Emotions as Weather
Although most people in the country wouldn’t agree, we in Southern California have been having extreme weather conditions for us: rain and mudslides. You could almost say we’re so used to mild conditions that we become afraid of what others would call “real” weatherweather wimps. Being afraid, ashamed of, or embarrassed by your feelings is like being afraid of the weather, because emotions (tears, panic attacks, angry outbursts, withdrawal, depression, elation, lust, romantic excitement, euphoria) are the weather conditions of the inner self.
Certainly there are weather conditions that are fearsome, such as hurricanes, earthquakes, floods, exploding volcanoes and fierce fires, and we need to control these if we can, and protect ourselves from them. But, like the weather, most emotional climate conditions are pretty mild.
My clients have found it very helpful to use the metaphors of weather to understand how natural and normal all feelings are. Here are my thoughts on the basics of emotional weather. It’s a concept I'm just working out, so please share your ideas and reactions.
Rain first carries with it the dust suspended in the air, and then washes everything clean as it continues. Emotional rain, too, can first be painful, and then begin to bring release and clarity. A “good cry” is one that really lets go of the held feelings and continues until relief sets in.
Cloudiness and Fog
Your Sense of Emotion
Your emotions tell you what others’ feelings are. We can sense, in an almost psychic way, how someone feels at a distance, without being told. By comparing what our other senses tell us about others (smiles, frowns, tension, “prickly vibes,” relaxed breathing and an indescribable type of data we call empathy) with what we know about our own inner feelings, we draw conclusions about what other people are feeling. Without being told, we know when someone is angry, when someone has strong positive or negative feelings toward us, and when we are loved.
With conscientious practice, people can improve their use of senses, such as being a wine taster, reading braille, refining your sense of color as an artist, or learning to tell different fabrics by texture. Certain people, such as psychotherapists and actors, practice and refine emotions until they can sense very small changes. As a psychotherapist, I “read” my clients’ emotions and give them feedback to help them sort out emotional confusion. “You say you’re fine, but you appear to be angry,” I might say to someone who is disconnected from his feelings.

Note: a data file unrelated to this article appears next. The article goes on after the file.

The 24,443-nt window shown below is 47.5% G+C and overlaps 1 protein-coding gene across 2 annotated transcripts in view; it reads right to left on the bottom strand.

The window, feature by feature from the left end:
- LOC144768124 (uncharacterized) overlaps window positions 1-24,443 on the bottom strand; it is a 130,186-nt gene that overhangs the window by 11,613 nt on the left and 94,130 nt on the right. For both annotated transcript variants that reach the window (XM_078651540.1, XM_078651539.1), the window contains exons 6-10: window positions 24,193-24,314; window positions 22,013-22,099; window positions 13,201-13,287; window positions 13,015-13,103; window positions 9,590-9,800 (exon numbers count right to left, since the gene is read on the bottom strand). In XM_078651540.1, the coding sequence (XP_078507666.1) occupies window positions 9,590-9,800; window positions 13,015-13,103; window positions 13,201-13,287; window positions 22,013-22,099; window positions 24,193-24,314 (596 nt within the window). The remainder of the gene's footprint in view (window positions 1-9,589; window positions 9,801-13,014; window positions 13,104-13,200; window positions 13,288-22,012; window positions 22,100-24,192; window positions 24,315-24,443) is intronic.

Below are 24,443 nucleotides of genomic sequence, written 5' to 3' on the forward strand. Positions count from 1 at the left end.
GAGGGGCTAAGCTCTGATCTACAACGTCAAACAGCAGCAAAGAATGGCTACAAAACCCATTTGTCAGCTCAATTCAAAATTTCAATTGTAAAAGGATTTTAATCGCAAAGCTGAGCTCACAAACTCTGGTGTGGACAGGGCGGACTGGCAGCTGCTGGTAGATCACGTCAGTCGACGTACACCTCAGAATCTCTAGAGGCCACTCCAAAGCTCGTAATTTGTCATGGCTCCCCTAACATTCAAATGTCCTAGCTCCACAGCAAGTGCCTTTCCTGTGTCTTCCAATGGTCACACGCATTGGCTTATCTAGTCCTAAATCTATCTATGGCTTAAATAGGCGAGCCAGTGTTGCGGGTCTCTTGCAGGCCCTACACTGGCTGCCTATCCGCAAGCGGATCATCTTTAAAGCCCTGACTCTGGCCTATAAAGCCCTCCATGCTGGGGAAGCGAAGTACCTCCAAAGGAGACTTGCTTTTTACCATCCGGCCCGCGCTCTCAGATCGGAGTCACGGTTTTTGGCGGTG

Sight is an external sensewe only see what’s outside us. Touch, however, is both internal and external. We can feel food go down our gullet, on occasion we can feel our own heartbeat, and we can feel muscle cramps and movement from inside the body. Emotions are a sense that is simultaneously internal and external. To our emotions, it’s as if there’s no limit to our bodies, and our skin is transparent. We feel our feelings on the inside, and yet they reach out and touch people and tell us what they’re feeling, too. It is a type of psychic sense, especially to people who develop it.
Just as your sight helps you navigate the roads, avoid obstacles, and choose the best route, your emotions are the sense that help you navigate the paths of relationships. If you are knowledgeable about your feelings, and your sensitivity to others’ feelings, you can be much more effective in all your relationships, maximizing your love, your intimacy, your emotional well-being, and your happiness.
From It Ends With You: Grow Up and Out of Dysfunction (New Page Books, 2003) © 2004 Tina B. Tessina
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